- April 15, 2010 at 2:51 pm #55547
Searched the SPI forums for an answer to this question, nothing found, so hopefully someone can put me right.
After selling a Spanish property my Spanish abogada retained monies a year ago to pay IBI and plus valia tax.
I’ve been told recently that the IBI has been paid, as has the plus valia bill for the land, but not the house. Still awaiting the bill for that.
I’d always thought Plus Valia (Impuesto sobre el Incremento del Valor de los Terrenos de Naturaleza Urbana) was a tax based solely on the increased value of the land upon selling, but not the house, which is covered by CGT.
Am I missing something very obvious here? Thanks.
- April 15, 2010 at 5:28 pm #97984
How much money was retained? I would not have done what you had done. A receipe for larger bills in my opinion.
Plus Valia is just based on the value of the land. You would imagine with land prices falling there would be nothing to pay!!!
For my sale I simply paid one Plus Valia bill. How it was calculated I have no idea, but it was 3 times the value on buying 2 years earlier and in a falling market!! (300 Euros as opposed to around 75 Euros paid by the builder when I completed in 2007 and the builder must have owned the land for a lot longer than I did)
GCT is sometimes referred to a Plus Valia as the literal translation is value increase. I guess the size of the retention will gives us some idea on what the abogado was retaining!!
- April 24, 2010 at 3:10 pm #98109
GCT is sometimes referred to a Plus Valia as the literal translation is value increase.
Thanks very much for replying jp1. Rather not divulge the figures you ask for!
Seems you may have a point though according to this link anyway…
If correct, it says ‘local authorities’ DETERMINE the amount of CGT to pay on profit made, so that obviously doesn’t mean the fixed, blanket 18% CGT from Hacienda?
Therefore, is everybody hit with TWO CGT bills on sale of house? Someone must know shirley?
- April 24, 2010 at 5:05 pm #98111
The CGT is currently chargeable at 19% to non residents who sell their property. The figure to be paid is calculated from a comparison between the price that you originally paid for your property – and the price that you are selling it for now. Only the profit made is subject to the CGT payment. Plus valia is purely the cost of any increase in the current land value between your original purchase and your current sale. CGT and Plus valia are separate taxes.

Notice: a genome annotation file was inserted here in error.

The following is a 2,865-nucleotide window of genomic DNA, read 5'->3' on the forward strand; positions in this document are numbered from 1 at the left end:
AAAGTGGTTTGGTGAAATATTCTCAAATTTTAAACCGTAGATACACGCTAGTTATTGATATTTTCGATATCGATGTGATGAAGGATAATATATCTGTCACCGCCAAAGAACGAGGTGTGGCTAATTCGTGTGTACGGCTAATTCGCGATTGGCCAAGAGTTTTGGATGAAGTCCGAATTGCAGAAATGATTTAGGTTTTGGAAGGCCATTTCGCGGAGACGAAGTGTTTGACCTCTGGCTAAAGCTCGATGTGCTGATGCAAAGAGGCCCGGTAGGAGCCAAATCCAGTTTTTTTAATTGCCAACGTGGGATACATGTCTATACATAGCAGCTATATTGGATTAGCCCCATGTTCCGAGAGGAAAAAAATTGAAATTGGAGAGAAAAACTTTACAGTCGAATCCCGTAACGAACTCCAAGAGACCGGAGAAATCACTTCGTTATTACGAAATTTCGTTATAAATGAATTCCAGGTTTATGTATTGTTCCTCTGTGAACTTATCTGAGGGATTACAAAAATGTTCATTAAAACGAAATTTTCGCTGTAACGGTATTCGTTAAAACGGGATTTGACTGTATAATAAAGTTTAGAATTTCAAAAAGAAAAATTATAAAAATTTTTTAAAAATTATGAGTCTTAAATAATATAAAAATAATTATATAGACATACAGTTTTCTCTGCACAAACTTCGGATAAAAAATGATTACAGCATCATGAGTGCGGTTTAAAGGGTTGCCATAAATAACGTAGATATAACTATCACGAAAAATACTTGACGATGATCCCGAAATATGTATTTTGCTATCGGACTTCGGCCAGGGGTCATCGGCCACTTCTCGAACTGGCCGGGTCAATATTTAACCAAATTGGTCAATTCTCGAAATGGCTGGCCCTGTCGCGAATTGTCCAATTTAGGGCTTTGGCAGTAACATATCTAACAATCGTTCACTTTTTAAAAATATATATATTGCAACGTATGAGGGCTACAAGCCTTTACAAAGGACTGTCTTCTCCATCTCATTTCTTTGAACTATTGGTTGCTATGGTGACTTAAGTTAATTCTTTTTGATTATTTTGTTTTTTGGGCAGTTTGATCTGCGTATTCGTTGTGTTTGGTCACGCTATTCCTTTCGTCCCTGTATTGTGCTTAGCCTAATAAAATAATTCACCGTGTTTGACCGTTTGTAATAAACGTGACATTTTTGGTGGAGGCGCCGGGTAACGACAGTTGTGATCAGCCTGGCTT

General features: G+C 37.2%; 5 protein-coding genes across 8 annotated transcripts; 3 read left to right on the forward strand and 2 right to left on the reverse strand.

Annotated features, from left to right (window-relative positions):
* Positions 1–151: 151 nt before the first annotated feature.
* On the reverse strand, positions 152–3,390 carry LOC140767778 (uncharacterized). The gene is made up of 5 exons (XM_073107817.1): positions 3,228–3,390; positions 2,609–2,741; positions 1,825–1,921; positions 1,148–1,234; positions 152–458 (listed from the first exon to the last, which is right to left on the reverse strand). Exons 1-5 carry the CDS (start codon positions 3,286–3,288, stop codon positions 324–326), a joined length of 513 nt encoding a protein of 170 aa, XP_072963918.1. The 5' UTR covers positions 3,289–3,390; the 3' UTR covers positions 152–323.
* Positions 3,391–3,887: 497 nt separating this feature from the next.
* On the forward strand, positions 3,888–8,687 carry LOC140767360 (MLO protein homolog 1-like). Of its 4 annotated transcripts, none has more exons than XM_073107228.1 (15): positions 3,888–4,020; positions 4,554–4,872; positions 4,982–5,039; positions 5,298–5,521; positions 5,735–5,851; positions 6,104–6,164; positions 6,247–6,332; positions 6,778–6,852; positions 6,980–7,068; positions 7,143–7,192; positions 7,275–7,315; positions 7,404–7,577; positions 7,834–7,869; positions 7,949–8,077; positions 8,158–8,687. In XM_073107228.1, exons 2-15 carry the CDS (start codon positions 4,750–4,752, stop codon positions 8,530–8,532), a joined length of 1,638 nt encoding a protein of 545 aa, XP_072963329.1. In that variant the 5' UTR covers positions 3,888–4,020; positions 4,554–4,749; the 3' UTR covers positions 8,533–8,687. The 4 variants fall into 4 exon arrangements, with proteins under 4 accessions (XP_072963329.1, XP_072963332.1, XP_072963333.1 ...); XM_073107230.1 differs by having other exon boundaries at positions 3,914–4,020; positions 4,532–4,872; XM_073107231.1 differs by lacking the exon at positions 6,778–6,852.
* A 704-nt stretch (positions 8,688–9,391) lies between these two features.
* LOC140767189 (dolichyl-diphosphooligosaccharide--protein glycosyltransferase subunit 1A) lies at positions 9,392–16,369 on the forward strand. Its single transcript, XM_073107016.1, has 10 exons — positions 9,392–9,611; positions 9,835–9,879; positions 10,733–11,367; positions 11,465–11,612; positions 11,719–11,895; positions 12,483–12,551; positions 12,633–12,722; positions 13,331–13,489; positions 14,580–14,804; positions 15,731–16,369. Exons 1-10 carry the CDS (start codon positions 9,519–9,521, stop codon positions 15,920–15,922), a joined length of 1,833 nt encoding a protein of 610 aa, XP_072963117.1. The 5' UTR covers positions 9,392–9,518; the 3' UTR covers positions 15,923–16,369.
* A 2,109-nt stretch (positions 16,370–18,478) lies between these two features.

It is possible to reduce the profit margin declared before applying the 19% CGT rate. If you want any more information – please PM me.
- April 25, 2010 at 9:06 am #98127
CGT and Plus valia are separate taxes.
Many thanks Oliver.
From that then I can assume ‘plus valia’ is not a term that would generally be used by a fluent English-speaking abogado when referring to CGT.
Rather than clog the forum up further with any more detail in this case, I’ll take up your offer and PM. Thanks.
- April 25, 2010 at 12:38 pm #98133
Having read your post again, hopefully here is a clearer explanation, which is essentially what has been said but may clear a few things up.
As you know there are 2 taxes to pay on selling property/ land
Impuesto sobre el Incremento del Valor de los Terrenos de Naturaleza Urbana ( Called simply Plusvalia in English circles)
Impuesto sobre la plusvalia ( Called simply GCT in English circles),
So yes your fluent English speaking abagado may well call CGT plusvalia. In fact I think my lawyer also used the full term to me when I sold.
Secondly are you getting confused or have been described a simple version of actually what happens when you sell a property as a non-resident.
Legally only one retention is made and that is 3% of the sale price. This is a retention to cover monies owed under “Impuesto sobre la plusvalia” to Hacienda. This retention is made by the buyer, NOT the Abagado, and the buyer is responsible for paying it to Hacienda. If you believe that there is no CGT owing or an amount less than the 3% retention then you need to actively request this refund by filing form 214 to Hacienda. It can take over a year to receive the refund.
Has you Abagodo simply described the above process as him/her withholding some monies (including an extra amount for IBI and Impuesto sobre el Incremento del Valor de los Terrenos de Naturaleza Urbana) to cover these bills. If so then this is not technically correct as the buyer withheld 3% of sale price and your Abagado withheld the rest.
You will not receive a bill for CGT on the sale of the property from Hacienda and the above process describes why not!